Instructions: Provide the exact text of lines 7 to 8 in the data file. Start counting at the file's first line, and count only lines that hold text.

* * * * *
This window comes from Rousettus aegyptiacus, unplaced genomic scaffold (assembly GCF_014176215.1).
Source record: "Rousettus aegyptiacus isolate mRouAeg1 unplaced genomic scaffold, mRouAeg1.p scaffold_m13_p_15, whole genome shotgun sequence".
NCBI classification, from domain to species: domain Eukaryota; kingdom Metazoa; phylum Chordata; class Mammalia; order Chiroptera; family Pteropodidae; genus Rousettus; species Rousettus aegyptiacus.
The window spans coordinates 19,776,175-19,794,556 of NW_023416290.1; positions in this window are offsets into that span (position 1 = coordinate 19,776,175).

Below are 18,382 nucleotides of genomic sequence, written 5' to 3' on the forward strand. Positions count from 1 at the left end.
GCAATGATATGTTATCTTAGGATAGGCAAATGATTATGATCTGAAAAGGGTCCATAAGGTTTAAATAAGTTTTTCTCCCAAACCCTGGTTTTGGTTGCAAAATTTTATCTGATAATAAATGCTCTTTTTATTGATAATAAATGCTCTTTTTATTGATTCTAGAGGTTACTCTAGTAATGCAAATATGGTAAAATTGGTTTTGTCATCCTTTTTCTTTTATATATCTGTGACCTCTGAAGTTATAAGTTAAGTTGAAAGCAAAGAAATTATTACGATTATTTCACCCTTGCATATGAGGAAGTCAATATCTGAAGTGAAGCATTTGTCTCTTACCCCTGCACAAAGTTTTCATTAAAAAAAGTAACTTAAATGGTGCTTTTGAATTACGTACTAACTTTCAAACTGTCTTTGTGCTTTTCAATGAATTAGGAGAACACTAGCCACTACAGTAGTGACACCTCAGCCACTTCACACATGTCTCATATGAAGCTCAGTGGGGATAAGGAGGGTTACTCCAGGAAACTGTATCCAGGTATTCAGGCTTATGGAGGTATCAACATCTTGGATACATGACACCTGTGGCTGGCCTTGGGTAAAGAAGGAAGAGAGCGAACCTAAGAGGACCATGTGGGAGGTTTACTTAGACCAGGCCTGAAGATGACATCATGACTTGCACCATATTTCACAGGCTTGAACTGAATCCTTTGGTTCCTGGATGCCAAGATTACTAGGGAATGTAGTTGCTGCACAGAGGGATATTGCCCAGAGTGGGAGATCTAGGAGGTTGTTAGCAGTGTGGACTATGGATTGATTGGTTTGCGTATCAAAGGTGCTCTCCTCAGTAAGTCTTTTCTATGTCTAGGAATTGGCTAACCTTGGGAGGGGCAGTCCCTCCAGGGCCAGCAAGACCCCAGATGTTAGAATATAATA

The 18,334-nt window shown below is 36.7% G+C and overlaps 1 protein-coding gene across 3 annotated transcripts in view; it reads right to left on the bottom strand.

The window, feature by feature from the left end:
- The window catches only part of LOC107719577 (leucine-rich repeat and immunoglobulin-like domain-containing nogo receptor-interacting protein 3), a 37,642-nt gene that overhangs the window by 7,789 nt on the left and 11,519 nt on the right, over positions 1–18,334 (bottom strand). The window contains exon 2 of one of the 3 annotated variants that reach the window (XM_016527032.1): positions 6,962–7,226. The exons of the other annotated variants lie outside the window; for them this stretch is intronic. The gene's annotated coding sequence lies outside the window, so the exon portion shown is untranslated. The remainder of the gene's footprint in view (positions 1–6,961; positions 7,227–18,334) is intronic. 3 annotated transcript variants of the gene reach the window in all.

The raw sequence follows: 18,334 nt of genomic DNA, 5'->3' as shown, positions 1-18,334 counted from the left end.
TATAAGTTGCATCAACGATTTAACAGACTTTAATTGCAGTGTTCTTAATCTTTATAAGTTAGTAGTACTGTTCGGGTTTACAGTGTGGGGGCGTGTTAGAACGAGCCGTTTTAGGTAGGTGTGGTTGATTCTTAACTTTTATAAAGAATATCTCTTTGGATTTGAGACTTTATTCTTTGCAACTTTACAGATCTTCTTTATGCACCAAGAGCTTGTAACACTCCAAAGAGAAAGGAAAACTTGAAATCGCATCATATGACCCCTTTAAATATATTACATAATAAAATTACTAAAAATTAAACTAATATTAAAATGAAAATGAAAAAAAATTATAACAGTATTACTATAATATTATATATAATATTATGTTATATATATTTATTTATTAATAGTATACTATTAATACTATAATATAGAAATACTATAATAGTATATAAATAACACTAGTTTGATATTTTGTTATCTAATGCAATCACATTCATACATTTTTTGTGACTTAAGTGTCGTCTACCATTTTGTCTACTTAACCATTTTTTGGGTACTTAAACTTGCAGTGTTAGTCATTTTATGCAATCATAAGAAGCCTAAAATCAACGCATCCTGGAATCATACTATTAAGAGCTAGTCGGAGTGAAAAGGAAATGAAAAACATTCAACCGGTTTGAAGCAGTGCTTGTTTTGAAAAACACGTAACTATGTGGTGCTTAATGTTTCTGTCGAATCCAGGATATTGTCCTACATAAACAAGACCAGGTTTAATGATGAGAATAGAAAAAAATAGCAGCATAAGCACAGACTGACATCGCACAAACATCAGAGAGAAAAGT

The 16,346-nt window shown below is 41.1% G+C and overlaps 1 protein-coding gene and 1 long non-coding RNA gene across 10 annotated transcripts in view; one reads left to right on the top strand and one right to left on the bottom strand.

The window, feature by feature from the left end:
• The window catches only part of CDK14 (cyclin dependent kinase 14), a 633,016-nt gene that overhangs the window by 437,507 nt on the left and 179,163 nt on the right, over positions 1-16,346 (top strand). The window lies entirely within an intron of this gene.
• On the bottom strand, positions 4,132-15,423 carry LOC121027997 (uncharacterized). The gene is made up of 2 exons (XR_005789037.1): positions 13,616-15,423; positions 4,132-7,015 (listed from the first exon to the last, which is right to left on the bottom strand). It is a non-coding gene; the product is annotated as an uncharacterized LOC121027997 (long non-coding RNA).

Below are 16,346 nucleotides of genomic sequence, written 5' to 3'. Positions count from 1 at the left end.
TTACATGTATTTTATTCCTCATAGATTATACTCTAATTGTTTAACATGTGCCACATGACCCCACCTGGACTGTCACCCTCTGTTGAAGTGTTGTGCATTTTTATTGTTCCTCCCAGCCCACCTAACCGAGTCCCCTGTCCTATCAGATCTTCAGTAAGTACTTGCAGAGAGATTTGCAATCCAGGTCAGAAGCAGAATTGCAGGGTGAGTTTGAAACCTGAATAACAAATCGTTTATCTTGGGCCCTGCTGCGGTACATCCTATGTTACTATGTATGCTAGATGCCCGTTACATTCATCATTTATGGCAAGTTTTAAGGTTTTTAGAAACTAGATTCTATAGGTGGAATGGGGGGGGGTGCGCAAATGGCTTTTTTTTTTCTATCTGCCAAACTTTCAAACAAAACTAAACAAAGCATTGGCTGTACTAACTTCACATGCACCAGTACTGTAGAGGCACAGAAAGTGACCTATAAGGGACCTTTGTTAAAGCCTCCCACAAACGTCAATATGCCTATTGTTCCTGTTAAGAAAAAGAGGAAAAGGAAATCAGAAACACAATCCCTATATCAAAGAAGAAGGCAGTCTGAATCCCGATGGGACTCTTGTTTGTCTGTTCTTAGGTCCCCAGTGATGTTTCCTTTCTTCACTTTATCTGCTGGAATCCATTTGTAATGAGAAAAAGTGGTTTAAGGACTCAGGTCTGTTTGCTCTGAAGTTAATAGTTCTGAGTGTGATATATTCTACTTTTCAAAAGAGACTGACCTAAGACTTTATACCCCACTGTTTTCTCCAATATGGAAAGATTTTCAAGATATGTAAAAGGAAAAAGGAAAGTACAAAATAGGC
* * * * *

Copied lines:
The 18,334-nt window shown below is 36.7% G+C and overlaps 1 protein-coding gene across 3 annotated transcripts in view; it reads right to left on the bottom strand.

The window, feature by feature from the left end: